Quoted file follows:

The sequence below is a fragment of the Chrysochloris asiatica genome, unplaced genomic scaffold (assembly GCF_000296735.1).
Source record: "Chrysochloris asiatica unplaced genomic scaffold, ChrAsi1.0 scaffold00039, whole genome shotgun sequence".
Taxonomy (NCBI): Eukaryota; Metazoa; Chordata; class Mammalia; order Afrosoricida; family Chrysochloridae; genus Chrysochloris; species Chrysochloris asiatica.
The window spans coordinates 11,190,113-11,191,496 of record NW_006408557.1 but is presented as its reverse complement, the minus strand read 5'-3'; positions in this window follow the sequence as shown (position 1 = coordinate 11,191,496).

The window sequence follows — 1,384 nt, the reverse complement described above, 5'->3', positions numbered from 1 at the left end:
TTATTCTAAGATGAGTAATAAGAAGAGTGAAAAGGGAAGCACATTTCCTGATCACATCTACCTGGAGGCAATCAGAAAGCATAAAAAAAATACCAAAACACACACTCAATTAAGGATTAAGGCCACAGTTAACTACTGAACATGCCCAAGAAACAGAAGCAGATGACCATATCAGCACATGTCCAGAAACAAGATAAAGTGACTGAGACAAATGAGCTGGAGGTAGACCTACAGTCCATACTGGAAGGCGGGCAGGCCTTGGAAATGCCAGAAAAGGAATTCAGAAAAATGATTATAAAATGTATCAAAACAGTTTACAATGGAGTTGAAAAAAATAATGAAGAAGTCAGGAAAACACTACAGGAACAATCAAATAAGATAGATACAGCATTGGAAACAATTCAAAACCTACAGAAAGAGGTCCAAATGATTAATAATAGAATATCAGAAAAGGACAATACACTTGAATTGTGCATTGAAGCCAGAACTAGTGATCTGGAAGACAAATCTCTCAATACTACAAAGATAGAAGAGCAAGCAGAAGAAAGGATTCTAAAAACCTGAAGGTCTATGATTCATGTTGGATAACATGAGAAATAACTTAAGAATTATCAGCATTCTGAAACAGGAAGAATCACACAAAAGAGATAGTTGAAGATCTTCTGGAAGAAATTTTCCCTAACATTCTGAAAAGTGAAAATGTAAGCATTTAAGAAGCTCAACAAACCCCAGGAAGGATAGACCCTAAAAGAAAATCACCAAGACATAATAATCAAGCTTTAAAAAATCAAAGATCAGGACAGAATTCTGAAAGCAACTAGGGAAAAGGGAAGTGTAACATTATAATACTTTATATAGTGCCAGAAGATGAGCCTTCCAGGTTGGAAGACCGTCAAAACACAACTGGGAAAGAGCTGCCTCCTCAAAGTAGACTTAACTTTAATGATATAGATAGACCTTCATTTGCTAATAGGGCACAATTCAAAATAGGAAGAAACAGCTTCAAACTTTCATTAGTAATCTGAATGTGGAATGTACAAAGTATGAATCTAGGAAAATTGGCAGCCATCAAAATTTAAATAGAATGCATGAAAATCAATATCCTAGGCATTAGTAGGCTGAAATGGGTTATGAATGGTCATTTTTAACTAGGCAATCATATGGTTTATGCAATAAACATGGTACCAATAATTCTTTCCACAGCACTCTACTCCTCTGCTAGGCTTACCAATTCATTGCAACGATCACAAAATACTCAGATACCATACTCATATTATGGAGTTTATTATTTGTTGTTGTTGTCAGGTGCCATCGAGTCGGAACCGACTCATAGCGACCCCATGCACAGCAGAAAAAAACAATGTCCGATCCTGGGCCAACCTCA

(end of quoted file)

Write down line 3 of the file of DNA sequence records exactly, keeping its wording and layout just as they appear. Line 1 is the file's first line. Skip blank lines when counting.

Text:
Taxonomy (NCBI): Eukaryota; Metazoa; Chordata; class Mammalia; order Afrosoricida; family Chrysochloridae; genus Chrysochloris; species Chrysochloris asiatica.